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We can make a safer city for transgender Charlestonians

Know Their Names



Violence against the transgender community is at epidemic levels, with 28 reported murders of trans people (predominantly women of color) in 2017 here in the U.S. alone. While these numbers are alarmingly high and important to report, they only tell part of the story. For each reported incident of anti-transgender violence, we know that there are most likely tens, if not hundreds more that go unreported each year. Why don't we hear about these attacks? Some of this can be attributed to misinformation that is perpetrated by the police and subsequently the media, while sometimes it's the victim's own family who compounds the problem by misnaming or misgendering their family member in reports.

The crux of the issue though goes beyond simple misreporting of information. If we are to be honest, much of the general public still looks at transgender people as having chosen the life they live — and if life is so bad for them, then maybe they shouldn't have ... [insert any of the many offensive assumptions that cisgender people make about the trans experience]. If trans people chose to live this way, then isn't the violence perpetrated against them actually their own fault? This blatant disregard for the very humanity of a person and their life experience is confounding to me. As a transgender man, I understand that my lived experience gives me more empathy for other trans people, but is it really too much to ask people to consider that behind each of these violent crimes is a trans man or woman who just wants to live their lives as their true selves?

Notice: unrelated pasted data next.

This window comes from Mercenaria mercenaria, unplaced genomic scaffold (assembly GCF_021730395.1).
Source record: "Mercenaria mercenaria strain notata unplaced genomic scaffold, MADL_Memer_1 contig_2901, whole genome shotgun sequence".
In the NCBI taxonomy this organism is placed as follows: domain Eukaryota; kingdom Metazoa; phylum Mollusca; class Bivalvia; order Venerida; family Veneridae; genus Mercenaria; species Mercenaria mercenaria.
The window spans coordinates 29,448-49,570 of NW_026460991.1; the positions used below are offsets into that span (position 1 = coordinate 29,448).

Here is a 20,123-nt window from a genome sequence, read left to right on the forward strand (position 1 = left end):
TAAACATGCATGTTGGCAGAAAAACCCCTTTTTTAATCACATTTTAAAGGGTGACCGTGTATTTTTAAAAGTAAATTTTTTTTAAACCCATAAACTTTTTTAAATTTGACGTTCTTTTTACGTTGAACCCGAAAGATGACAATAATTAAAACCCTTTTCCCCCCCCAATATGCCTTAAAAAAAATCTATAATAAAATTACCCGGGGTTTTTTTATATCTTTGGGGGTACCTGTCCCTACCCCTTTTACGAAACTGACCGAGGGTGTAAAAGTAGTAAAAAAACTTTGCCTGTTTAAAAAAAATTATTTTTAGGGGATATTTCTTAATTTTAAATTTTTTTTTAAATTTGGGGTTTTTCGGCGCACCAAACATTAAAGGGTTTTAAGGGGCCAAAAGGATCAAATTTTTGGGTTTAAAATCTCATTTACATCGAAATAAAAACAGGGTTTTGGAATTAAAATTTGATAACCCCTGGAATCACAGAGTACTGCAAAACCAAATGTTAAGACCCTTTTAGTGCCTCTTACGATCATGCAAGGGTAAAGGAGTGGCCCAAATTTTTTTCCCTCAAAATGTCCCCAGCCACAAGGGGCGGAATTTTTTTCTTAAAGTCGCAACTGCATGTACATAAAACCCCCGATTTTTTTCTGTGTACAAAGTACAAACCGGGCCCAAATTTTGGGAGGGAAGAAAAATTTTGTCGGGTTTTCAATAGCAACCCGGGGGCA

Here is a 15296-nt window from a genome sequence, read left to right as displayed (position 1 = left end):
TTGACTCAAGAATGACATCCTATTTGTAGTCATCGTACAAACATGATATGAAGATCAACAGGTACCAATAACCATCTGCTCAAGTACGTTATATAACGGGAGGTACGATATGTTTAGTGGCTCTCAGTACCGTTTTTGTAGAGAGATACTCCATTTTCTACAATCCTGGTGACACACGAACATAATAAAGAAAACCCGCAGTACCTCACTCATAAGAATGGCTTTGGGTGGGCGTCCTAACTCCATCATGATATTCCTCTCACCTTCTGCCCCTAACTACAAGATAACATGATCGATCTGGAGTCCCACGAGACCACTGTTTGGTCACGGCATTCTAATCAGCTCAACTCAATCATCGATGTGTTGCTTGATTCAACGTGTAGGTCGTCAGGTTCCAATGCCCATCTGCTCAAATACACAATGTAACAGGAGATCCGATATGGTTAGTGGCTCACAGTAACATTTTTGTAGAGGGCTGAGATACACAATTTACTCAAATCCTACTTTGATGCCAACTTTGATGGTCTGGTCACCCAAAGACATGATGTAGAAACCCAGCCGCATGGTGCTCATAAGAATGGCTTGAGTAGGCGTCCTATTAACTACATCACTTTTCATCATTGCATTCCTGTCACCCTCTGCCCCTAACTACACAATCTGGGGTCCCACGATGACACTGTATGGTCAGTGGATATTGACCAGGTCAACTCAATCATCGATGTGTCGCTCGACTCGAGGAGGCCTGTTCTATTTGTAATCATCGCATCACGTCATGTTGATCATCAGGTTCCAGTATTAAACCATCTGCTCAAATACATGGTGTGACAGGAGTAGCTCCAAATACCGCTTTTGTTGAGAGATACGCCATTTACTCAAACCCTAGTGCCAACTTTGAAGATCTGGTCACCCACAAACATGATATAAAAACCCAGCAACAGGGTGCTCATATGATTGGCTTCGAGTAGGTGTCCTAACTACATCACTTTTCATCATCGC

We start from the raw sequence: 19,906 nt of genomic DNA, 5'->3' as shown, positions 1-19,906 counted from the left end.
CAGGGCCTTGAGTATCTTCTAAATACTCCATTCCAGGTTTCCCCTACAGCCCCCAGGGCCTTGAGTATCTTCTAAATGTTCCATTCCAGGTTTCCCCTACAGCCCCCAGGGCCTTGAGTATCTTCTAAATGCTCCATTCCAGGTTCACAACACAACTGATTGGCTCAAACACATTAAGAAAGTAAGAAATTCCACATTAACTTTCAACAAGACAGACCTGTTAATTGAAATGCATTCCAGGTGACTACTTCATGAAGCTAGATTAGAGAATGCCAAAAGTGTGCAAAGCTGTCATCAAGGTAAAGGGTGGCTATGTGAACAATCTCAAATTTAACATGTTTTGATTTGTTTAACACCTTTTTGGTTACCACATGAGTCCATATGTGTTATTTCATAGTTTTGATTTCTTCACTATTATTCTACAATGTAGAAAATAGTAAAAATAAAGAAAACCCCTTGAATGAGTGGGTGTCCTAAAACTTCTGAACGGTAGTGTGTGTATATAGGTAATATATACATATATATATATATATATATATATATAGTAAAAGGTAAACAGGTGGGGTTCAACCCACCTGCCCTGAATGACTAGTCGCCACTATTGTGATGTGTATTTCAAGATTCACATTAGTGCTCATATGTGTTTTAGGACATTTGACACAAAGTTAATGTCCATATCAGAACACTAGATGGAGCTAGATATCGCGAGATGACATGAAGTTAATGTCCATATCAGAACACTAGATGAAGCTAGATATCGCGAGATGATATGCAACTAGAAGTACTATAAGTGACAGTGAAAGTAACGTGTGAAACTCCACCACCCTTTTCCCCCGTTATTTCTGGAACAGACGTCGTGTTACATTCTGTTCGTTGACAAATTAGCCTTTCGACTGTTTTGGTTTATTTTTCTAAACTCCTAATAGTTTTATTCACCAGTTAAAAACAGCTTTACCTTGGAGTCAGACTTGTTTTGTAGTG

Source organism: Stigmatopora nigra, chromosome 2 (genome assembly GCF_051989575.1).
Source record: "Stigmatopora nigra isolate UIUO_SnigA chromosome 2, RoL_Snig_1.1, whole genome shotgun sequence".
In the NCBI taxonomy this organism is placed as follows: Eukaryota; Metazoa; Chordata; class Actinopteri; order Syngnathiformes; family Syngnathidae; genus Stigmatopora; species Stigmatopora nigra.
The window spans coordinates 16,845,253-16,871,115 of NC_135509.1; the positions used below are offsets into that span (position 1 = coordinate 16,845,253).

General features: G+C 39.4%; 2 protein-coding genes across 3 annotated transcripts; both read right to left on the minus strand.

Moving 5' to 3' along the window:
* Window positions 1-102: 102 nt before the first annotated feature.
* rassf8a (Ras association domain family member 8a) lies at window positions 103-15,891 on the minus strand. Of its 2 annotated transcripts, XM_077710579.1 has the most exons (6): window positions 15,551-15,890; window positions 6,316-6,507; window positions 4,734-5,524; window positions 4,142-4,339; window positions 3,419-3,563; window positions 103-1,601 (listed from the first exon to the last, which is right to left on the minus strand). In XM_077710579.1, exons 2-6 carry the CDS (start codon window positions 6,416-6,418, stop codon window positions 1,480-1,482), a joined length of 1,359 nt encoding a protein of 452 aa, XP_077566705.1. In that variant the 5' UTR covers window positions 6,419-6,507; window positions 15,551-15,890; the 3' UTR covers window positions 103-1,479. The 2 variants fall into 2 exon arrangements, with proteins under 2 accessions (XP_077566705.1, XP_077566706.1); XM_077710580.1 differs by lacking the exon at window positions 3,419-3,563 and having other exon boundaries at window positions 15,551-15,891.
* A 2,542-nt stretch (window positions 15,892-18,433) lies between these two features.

Only 20 percent of Americans think they know someone who is transgender. That's why it's important for trans peoples' stories to be told. Not just stories of violence, but stories of victories for transgender equality and stories that humanize and give faces and names to our community. When we are reminded that transgender people are just like everyone else in their hopes and dreams, then it is harder to disregard our humanity.

It's also important that when anti-transgender violence is reported, it's reported accurately. We must hold our law enforcement and media accountable to report attacks on transgender people correctly.

Don't use a trans person's birth name if they no longer go by that name. Use the pronouns the person used for themselves. Switching pronouns or names only furthers a false narrative that trans people's identities are not real. We can't always rely on the police as the only source of information on the attack of a trans person. Unfortunately, law enforcement is often the source of misnaming and misgendering victims, as well as using incorrect terminology and language when referring to a trans person. We must hold our city officials accountable to tell the full story and to not be tempted to sweep attacks on trans people under the rug as "just another assault." No city wants to be labeled as an unwelcoming place for people who identify as LGBTQ, but Charleston will not ever be a truly safe place for trans people until issues like this are called out and addressed.

Let's hold ourselves to a higher standard. I firmly believe that the way we will be judged as a society is by how well we treat our most marginalized citizens. When we look at our country, the transgender community experiences some of the highest rates of unemployment, housing insecurity, poverty, discrimination, and suicide, making them some of the most vulnerable members of society. Is this how we want our history to play out? Is this the country we want? Is this the city we want? Let's not just hold our leaders accountable, let's hold ourselves accountable for making our community a place where all are welcome, safe, and valued.

Chase Glenn is the executive director of the Charleston-based Alliance for Full Acceptance, an LGBT advocacy group.

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